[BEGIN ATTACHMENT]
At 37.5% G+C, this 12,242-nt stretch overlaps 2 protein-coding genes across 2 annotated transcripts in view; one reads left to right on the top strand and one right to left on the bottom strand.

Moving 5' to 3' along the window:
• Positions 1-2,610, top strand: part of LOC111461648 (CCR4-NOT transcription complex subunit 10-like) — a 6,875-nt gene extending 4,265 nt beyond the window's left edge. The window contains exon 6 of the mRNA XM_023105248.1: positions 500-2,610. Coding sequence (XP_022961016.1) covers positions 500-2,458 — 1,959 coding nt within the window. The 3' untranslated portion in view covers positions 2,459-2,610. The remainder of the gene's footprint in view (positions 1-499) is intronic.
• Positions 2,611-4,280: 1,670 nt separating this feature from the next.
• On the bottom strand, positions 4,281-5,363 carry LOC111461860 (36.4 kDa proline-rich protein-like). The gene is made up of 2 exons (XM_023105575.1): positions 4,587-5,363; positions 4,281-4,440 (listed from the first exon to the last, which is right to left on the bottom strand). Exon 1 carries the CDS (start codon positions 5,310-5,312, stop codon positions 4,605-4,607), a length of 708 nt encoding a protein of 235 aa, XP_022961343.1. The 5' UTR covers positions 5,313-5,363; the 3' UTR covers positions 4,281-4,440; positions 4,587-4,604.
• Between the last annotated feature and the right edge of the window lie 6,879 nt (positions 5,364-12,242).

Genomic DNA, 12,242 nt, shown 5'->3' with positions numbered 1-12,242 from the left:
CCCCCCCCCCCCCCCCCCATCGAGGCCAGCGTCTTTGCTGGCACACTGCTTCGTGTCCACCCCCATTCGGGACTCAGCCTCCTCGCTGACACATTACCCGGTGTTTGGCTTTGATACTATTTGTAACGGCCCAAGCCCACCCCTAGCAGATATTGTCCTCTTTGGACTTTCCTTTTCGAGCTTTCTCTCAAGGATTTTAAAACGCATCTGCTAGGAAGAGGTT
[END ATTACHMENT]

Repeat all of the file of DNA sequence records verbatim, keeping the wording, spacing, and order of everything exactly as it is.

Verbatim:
At 37.5% G+C, this 12,242-nt stretch overlaps 2 protein-coding genes across 2 annotated transcripts in view; one reads left to right on the top strand and one right to left on the bottom strand.

Moving 5' to 3' along the window:
• Positions 1-2,610, top strand: part of LOC111461648 (CCR4-NOT transcription complex subunit 10-like) — a 6,875-nt gene extending 4,265 nt beyond the window's left edge. The window contains exon 6 of the mRNA XM_023105248.1: positions 500-2,610. Coding sequence (XP_022961016.1) covers positions 500-2,458 — 1,959 coding nt within the window. The 3' untranslated portion in view covers positions 2,459-2,610. The remainder of the gene's footprint in view (positions 1-499) is intronic.
• Positions 2,611-4,280: 1,670 nt separating this feature from the next.
• On the bottom strand, positions 4,281-5,363 carry LOC111461860 (36.4 kDa proline-rich protein-like). The gene is made up of 2 exons (XM_023105575.1): positions 4,587-5,363; positions 4,281-4,440 (listed from the first exon to the last, which is right to left on the bottom strand). Exon 1 carries the CDS (start codon positions 5,310-5,312, stop codon positions 4,605-4,607), a length of 708 nt encoding a protein of 235 aa, XP_022961343.1. The 5' UTR covers positions 5,313-5,363; the 3' UTR covers positions 4,281-4,440; positions 4,587-4,604.
• Between the last annotated feature and the right edge of the window lie 6,879 nt (positions 5,364-12,242).

Genomic DNA, 12,242 nt, shown 5'->3' with positions numbered 1-12,242 from the left:
CCCCCCCCCCCCCCCCCCATCGAGGCCAGCGTCTTTGCTGGCACACTGCTTCGTGTCCACCCCCATTCGGGACTCAGCCTCCTCGCTGACACATTACCCGGTGTTTGGCTTTGATACTATTTGTAACGGCCCAAGCCCACCCCTAGCAGATATTGTCCTCTTTGGACTTTCCTTTTCGAGCTTTCTCTCAAGGATTTTAAAACGCATCTGCTAGGAAGAGGTT